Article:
Bursts of automatic weapons, explosions, vehicles set on fire, photos of the US ambassador burnt… Shots were heard on Thursday October 14 in Beirut during a rally of hundreds of Hezbollah supporters and the Amal (“Hope”) movement to protest against the examining magistrate Tarek Bitar, who is leading the investigation into the explosion that occurred in August 2020 in the port of the Lebanese capital.
According to an initial assessment, the exchanges of fire left at least one dead and several injured. The victim was killed by a shot in the head and three of the eight injured are in critical condition, said Mariam Hassan, of the Sahel hospital, in the southern suburbs of Beirut.
The shots rang out as the procession passed through the Tayouneh neighborhood, located between the Shiite suburb to the south of the city and the courthouse where the rally was to end, and near the front line during the Lebanese civil war, from 1975 to 1990.
Lebanese Prime Minister Najib Mikati called for calm. In a statement, the head of government said he was following events closely with the army chief of staff to consider measures to be taken to control the situation. In the early afternoon (Beirut time), the clashes continued and RPG rockets were heard. Lebanese army called on civilians to evacuate the streets and warned that she would shoot against any armed element she encountered in the street.
Shots ring out, members of the Lebanese army mobilizing in the streets of the Lebanese capital… https://t.co/moUf8Ispi4
Judge Bitar under pressure
The incident comes shortly after Lebanon’s Court of Cassation dismissed complaints by two former ministers against the judge investigating the explosion at the port of Beirut, allowing him to resume his investigations. Mr. Bitar was forced on Tuesday to suspend his investigation pending the verdict of this court, causing the most serious crisis in the Lebanese government since its formation last month.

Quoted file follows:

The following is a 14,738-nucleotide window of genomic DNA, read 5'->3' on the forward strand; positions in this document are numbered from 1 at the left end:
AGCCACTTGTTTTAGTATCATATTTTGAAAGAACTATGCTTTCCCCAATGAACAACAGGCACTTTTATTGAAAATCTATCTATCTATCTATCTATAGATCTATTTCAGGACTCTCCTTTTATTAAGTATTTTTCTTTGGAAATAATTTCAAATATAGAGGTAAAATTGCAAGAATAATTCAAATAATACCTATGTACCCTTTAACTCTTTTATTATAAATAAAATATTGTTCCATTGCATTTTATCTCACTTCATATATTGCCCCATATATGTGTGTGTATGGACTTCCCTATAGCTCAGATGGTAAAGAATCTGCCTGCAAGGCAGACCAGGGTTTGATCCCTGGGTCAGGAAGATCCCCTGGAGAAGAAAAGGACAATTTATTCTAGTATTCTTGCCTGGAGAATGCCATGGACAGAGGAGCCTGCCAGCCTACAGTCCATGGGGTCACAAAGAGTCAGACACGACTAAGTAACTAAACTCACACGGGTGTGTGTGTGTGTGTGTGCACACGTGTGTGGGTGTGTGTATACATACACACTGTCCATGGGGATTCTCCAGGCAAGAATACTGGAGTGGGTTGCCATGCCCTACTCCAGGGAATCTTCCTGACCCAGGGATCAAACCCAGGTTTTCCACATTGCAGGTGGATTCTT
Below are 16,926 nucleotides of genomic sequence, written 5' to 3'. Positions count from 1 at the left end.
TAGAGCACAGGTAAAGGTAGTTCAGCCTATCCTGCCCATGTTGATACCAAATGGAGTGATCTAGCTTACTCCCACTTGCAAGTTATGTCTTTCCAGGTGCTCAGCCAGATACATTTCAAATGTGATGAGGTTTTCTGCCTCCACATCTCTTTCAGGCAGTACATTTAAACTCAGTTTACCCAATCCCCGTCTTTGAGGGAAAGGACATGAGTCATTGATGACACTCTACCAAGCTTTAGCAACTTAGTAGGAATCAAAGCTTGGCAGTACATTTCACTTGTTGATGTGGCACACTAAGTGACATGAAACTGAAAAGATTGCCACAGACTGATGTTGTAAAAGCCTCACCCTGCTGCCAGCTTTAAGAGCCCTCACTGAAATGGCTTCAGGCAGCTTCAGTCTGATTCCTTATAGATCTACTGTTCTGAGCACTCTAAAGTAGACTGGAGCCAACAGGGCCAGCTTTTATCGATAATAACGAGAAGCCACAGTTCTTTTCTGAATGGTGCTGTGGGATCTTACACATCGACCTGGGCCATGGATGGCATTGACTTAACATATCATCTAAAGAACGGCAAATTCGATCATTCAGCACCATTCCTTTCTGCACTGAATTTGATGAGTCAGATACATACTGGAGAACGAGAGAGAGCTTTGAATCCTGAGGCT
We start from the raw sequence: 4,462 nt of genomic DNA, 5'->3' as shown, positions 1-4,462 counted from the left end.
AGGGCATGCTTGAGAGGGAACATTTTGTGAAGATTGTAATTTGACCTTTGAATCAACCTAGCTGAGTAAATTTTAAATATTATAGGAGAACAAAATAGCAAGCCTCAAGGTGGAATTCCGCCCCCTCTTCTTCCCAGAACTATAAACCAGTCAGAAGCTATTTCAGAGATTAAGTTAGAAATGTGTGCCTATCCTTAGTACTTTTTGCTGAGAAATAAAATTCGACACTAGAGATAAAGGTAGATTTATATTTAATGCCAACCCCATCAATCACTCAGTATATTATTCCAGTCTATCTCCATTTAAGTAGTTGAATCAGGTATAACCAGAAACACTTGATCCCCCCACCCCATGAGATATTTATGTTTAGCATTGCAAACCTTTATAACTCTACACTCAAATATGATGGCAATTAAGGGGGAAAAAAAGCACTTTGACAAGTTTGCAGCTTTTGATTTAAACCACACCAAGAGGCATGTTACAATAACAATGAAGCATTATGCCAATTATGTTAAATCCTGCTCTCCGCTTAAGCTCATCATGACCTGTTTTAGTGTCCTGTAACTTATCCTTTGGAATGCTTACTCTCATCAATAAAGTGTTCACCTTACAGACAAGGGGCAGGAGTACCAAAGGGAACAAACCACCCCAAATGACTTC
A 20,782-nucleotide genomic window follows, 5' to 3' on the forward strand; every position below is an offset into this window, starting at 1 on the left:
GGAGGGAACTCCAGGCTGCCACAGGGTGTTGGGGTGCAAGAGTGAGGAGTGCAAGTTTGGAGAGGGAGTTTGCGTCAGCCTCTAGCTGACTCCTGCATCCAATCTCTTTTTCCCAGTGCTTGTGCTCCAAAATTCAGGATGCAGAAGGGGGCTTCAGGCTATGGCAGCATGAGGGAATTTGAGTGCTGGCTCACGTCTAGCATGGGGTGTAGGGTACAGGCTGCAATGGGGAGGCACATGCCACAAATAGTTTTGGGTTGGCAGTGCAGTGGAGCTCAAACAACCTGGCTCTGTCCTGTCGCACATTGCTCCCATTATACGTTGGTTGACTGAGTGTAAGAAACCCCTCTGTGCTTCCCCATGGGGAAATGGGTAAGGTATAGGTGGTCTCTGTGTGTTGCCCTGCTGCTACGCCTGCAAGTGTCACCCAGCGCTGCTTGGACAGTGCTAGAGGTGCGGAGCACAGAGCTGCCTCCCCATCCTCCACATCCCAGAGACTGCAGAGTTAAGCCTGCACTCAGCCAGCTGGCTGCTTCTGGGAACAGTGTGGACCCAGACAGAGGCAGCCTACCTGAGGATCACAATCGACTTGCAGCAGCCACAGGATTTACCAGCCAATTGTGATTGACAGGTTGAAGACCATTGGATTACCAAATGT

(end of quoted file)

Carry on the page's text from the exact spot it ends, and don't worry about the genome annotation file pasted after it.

The explosion on August 4, 2020 and caused by the storage without precaution of huge quantities of ammonium nitrate left at least 214 dead, more than 6,500 injured and devastated several neighborhoods of the capital. Blamed for criminal negligence, the authorities refuse any international investigation and are accused by the families of the victims and associations of torpedoing the local investigation.
Pro-Iranian Hezbollah and its allies demand that the examining magistrate be dismissed, accusing him of politicizing the investigation, while politicians refuse to be questioned by Mr. Bitar. On Tuesday, Bitar issued an arrest warrant against MP and former finance minister Ali Hassan Khalil, a member of the Shiite Amal movement, an ally of Hezbollah.
But he was immediately forced to suspend his investigation after new complaints filed by Mr. Khalil and another deputy and ex-minister of Amal, Ghazi Zaayter, whom he wished to question.
The case nearly imploded a stormy meeting of the government of Najib Mikati, formed in September after a political deadlock for nearly a year, with ministers reporting to Hezbollah and Amal asking for the judge to be replaced. opposed other members of the cabinet.
Since taking charge of the investigation, Bitar has summoned ex-prime minister Hassan Diab and four ex-ministers for indictment. They never appeared before the judge, who also issued a first arrest warrant that remained unfulfilled against a former transport minister.
Judge Bitar resumed his work last week after an initial suspension of the investigation. Some fear he will meet the same fate as his predecessor, Fadi Sawan, dismissed in February after the indictment of senior officials.